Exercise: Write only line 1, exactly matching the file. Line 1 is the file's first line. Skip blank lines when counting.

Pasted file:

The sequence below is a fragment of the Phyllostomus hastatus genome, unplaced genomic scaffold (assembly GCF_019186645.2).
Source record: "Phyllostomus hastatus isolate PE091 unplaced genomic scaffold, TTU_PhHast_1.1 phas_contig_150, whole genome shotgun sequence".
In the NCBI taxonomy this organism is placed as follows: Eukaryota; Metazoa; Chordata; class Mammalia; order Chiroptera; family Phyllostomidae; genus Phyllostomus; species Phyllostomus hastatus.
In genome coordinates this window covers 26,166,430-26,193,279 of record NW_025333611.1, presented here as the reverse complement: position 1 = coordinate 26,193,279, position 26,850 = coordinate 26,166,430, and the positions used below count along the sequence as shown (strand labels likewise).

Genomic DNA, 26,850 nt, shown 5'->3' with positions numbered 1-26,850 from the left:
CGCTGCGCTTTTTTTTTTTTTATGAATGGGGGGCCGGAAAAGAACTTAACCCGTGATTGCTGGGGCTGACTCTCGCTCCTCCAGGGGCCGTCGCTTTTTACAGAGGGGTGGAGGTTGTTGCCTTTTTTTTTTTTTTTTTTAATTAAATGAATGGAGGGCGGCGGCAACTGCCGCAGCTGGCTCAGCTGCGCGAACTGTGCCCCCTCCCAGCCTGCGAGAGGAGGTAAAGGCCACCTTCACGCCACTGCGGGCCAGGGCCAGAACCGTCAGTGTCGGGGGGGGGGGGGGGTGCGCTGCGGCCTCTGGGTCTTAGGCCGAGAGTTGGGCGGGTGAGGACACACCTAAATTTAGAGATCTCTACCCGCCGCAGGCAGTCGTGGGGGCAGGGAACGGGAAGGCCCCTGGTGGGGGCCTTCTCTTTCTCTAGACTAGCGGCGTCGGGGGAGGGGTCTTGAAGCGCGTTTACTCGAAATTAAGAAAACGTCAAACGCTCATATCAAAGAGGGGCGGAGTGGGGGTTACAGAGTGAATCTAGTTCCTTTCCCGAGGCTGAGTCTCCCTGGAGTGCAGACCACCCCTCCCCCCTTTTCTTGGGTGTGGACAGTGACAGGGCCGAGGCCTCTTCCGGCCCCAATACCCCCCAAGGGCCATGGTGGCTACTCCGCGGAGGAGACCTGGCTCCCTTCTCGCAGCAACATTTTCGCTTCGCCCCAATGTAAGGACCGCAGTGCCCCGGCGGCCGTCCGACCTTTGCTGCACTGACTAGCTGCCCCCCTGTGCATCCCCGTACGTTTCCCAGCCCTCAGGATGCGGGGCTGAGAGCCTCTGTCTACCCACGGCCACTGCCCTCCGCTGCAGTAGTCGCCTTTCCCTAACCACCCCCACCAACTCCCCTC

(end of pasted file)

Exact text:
The sequence below is a fragment of the Phyllostomus hastatus genome, unplaced genomic scaffold (assembly GCF_019186645.2).